Finland’s government is abandoning a target to halt debt growth by the end of its term next year.
Prime Minister Jyrki Katainen, who heads a six-party coalition, joined Finance Minister Jutta Urpilainen in signaling the government can no longer commit to the second of two policy targets it had previously defended against austerity critics. The shift means the government is poised to spread 3 billion euros ($4.1 billion) of measures needed to rein in the budget over several years, allowing debt growth to continue.
Finland, which boasts the euro area’s only remaining stable AAA credit rating, has suffered two years of economic contraction. The nation, still reeling from the decline of a technology industry led by Nokia Oyj (NOK1V), has lost competitiveness against trade partners in a development that’s stalled exports and killed jobs.
“The discussion is missing a plan on how to support growth,” Timo Vesala, an economist at LaehiTapiola Asset Management in Espoo, Finland, said by phone. “Fewer spending cuts or omitting some tax increases isn’t a growth strategy.”
The nation’s economic plight has eroded public finances. Still, Katainen defended his government’s austerity policies as key to protecting Finland’s top credit grade and preventing a rise in borrowing costs.
Austerity critics, including Nobel Laureate Paul Krugman, argue the policies have exacerbated Finland’s recession. Krugman said last month the northernmost euro member is in a “depressed” state as government measures undermine demand.
The Organization for Economic Cooperation and Development today cut its forecast for Finnish economic growth to 1.1 percent from 1.3 percent projected in November. The economy will expand 1.9 percent next year, it said. The jobless rate will peak at 8.3 percent in 2014 before falling to 8 percent in 2015, the Paris-based institution said.
Finland’s government can stretch any new austerity measures over a longer time period, provided it “explains very well where this is going” and how it plans to “get back to the very sound and solid fiscal position,” OECD chief Angel Gurria said in Helsinki today. “You should use this space.”
The ruling coalition has watched its popularity slide in polls. Urpilainen’s Social Democrats trailed the opposition Center Party by 6.2 percentage points in a Helsingin Sanomat poll today. Katainen’s National Coalition was 3.2 percentage points behind the Center Party.
The government is predicting a central government budget deficit of 3.2 percent of gross domestic product for next year, in contrast to a prior 1 percent target. The general government budget gap has remained within the 3 percent European Union rule since at least 1996, and will narrow to 2 percent next year.
Further delays in pushing through budget cuts will only undermine debt targets, according to Vesala.
Finland’s 3 billion-euro austerity target is based on a forecast by the Finance Ministry of how much budget adjustment is needed for debt as a percentage of gross domestic product to begin falling.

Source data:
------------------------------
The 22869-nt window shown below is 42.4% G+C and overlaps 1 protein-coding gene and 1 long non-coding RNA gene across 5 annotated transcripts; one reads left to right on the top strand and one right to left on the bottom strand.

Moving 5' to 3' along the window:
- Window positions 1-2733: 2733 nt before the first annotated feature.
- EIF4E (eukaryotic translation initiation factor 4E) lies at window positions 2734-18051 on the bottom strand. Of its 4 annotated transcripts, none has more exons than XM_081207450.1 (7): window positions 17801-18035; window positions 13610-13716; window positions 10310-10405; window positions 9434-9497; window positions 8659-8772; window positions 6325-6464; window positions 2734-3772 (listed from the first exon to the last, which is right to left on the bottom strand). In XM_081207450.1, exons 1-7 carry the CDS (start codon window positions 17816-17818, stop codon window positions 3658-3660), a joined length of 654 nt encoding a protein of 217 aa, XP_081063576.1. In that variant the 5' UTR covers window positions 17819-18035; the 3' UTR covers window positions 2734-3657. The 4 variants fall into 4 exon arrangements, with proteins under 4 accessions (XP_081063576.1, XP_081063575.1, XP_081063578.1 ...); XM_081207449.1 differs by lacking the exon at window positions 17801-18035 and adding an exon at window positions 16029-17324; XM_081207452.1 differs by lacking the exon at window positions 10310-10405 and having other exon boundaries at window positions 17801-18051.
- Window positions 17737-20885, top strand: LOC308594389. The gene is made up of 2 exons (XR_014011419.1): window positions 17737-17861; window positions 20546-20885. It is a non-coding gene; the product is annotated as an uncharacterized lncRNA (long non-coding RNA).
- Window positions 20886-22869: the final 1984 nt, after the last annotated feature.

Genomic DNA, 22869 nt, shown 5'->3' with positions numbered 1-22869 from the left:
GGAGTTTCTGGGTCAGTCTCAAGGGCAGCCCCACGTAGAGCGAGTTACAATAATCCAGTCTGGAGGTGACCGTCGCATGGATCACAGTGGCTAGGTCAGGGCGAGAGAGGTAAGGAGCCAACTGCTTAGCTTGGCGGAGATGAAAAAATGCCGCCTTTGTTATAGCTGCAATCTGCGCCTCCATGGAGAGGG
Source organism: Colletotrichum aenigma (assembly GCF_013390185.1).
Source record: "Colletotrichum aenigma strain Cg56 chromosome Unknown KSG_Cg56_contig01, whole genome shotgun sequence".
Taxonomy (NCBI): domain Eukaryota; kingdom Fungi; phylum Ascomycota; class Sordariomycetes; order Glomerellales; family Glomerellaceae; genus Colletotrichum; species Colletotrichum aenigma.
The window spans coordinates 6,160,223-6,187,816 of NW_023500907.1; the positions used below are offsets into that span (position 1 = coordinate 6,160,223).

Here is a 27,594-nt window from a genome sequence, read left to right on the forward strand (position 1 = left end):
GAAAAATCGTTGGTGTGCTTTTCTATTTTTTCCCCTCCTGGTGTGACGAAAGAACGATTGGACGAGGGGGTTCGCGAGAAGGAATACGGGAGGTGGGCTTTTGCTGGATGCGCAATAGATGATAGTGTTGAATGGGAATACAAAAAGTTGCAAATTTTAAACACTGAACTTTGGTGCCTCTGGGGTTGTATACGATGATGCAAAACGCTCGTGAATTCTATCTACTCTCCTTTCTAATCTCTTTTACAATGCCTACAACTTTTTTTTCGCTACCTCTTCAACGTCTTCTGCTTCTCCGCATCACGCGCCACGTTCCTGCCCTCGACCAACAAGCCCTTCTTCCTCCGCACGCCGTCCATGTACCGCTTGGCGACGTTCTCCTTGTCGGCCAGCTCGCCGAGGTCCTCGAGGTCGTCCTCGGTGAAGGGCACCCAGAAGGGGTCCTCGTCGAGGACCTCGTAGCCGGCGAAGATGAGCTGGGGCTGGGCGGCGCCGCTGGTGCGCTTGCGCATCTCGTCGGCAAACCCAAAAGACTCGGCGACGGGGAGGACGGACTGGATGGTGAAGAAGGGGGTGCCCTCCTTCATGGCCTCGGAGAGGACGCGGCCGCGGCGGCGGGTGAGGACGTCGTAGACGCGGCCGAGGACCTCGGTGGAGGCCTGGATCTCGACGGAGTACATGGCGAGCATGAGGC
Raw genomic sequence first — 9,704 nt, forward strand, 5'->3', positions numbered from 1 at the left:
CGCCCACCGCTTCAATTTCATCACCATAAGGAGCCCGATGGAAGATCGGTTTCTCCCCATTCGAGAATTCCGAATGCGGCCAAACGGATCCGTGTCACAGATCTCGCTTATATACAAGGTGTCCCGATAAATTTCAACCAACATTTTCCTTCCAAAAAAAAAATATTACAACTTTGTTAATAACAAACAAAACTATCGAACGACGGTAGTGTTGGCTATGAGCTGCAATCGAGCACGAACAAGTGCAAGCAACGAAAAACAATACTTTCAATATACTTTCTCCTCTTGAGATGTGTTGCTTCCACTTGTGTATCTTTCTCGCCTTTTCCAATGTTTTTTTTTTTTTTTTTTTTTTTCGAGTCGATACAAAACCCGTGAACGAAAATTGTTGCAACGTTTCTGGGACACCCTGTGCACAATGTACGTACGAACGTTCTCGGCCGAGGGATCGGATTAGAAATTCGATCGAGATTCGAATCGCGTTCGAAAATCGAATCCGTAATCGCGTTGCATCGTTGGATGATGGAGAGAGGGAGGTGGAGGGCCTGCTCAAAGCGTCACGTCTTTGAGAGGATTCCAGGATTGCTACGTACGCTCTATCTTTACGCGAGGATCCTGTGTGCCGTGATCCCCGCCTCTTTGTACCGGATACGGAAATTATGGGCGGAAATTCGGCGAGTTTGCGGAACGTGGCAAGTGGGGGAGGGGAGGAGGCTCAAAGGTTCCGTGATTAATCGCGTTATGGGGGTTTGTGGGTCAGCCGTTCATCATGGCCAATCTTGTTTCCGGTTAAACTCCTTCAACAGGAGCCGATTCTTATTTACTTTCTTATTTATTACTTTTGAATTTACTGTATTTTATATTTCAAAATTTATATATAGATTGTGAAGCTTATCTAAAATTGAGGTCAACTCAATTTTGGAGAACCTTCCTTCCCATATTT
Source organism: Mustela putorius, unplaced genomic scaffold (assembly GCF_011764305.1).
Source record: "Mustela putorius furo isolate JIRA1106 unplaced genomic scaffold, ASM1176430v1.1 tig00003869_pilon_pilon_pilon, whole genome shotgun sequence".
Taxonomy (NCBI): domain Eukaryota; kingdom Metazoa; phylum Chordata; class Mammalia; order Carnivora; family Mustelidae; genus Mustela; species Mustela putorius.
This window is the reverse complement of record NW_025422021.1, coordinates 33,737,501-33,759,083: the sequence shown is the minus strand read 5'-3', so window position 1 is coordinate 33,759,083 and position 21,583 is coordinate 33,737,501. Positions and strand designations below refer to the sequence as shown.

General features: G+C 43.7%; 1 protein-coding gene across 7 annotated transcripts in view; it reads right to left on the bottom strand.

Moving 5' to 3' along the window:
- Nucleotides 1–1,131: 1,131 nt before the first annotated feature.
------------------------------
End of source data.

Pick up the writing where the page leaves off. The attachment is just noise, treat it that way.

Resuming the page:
“My perception is that 3 billion euros is not enough,” Vesala said. “It’s unlikely that the growth of indebtedness to GDP would stop there. I don’t believe that nominal GDP growth will accelerate enough.”
Beset by Europe’s fastest-aging population, the government is trying to push through structural changes to pensions and health-care spending to ensure public finances remain sustainable in the long term. The 9 billion-euro plan agreed in November will be sent to parliament gradually. Changes to municipal structures and local governments’ role in social services are still being drafted.
“Public sector reforms have proceeded much too slowly,” he said. “The measures included in the government’s reform package are all very good, I don’t think there’s anything essential missing. They just need to be implemented, and that’s what’s proving troublesome.”
The 9 billion-euro package “will take time to implement,” Urpilainen said today.
“To preserve growth, we must consider carefully how much cuts and tax increases are implemented next year,” she said. “The Finnish government is committed to turn the debt-to-GDP ratio downward,” Urpilainen said, without specifying a timeframe.
More austerity, and its timing, puts pressure on the coalition’s junior partners. The Left Alliance, which has 12 lawmakers supporting the government in the 200-member legislature, voted narrowly in November against quitting the coalition amid a protest against budget cuts.
“Small parties command exceptionally large clout,” said Erkka Railo, a researcher at the Center for Parliamentary Studies at the University of Turku. “Their power originates from the threat of leaving the government. Both the Green League and the Left Alliance have fewer lawmakers than before, but more power.”
The departure of either the Left Alliance of the Greens would leave the government with the backing of about 112 lawmakers, while both parties’ departure would shrink its support to 102. Finland last had a minority government in 1977 and it ruled for less than a year. Urpilainen is also facing dissension within her Social Democratic Party’s ranks after Antti Rinne, who heads trade union Pro, said he will run against her at the party gathering in May.
Katainen signaled Feb. 7 the government may also renegotiate a plan to split austerity measures into equal parts of tax increases and spending cuts. Katainen favors reducing expenditure, in contrast to Urpilainen’s party’s preferences.
“Katainen has had difficulties in putting his foot down as the head of the government,” Railo said. “He favors discussion, perhaps even a bit too much.”
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